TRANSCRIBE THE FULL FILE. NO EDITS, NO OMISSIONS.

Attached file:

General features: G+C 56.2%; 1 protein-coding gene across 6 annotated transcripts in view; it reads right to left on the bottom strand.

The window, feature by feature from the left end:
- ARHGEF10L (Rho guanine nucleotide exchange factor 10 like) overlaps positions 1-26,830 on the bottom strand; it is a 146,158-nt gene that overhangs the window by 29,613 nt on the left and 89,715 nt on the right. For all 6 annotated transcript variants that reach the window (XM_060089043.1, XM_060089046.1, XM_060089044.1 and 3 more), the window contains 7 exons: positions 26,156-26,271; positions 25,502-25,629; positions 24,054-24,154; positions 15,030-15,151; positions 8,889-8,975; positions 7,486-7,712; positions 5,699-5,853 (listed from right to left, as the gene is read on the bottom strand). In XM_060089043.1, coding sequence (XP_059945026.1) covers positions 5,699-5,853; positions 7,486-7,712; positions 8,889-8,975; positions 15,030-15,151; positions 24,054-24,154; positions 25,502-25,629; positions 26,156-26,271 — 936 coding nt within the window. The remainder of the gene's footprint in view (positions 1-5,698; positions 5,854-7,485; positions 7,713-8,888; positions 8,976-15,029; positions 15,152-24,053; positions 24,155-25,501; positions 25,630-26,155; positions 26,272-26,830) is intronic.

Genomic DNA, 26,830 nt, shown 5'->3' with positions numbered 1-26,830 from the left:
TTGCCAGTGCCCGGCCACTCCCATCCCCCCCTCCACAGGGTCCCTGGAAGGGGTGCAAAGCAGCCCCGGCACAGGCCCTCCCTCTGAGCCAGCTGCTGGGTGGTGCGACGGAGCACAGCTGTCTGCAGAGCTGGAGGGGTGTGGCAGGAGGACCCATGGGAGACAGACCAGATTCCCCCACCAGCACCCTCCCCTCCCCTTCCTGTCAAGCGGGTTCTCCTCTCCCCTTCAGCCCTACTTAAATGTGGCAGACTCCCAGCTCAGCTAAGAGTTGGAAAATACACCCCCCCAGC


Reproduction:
General features: G+C 56.2%; 1 protein-coding gene across 6 annotated transcripts in view; it reads right to left on the bottom strand.

The window, feature by feature from the left end:
- ARHGEF10L (Rho guanine nucleotide exchange factor 10 like) overlaps positions 1-26,830 on the bottom strand; it is a 146,158-nt gene that overhangs the window by 29,613 nt on the left and 89,715 nt on the right. For all 6 annotated transcript variants that reach the window (XM_060089043.1, XM_060089046.1, XM_060089044.1 and 3 more), the window contains 7 exons: positions 26,156-26,271; positions 25,502-25,629; positions 24,054-24,154; positions 15,030-15,151; positions 8,889-8,975; positions 7,486-7,712; positions 5,699-5,853 (listed from right to left, as the gene is read on the bottom strand). In XM_060089043.1, coding sequence (XP_059945026.1) covers positions 5,699-5,853; positions 7,486-7,712; positions 8,889-8,975; positions 15,030-15,151; positions 24,054-24,154; positions 25,502-25,629; positions 26,156-26,271 — 936 coding nt within the window. The remainder of the gene's footprint in view (positions 1-5,698; positions 5,854-7,485; positions 7,713-8,888; positions 8,976-15,029; positions 15,152-24,053; positions 24,155-25,501; positions 25,630-26,155; positions 26,272-26,830) is intronic.

Genomic DNA, 26,830 nt, shown 5'->3' with positions numbered 1-26,830 from the left:
TTGCCAGTGCCCGGCCACTCCCATCCCCCCCTCCACAGGGTCCCTGGAAGGGGTGCAAAGCAGCCCCGGCACAGGCCCTCCCTCTGAGCCAGCTGCTGGGTGGTGCGACGGAGCACAGCTGTCTGCAGAGCTGGAGGGGTGTGGCAGGAGGACCCATGGGAGACAGACCAGATTCCCCCACCAGCACCCTCCCCTCCCCTTCCTGTCAAGCGGGTTCTCCTCTCCCCTTCAGCCCTACTTAAATGTGGCAGACTCCCAGCTCAGCTAAGAGTTGGAAAATACACCCCCCCAGC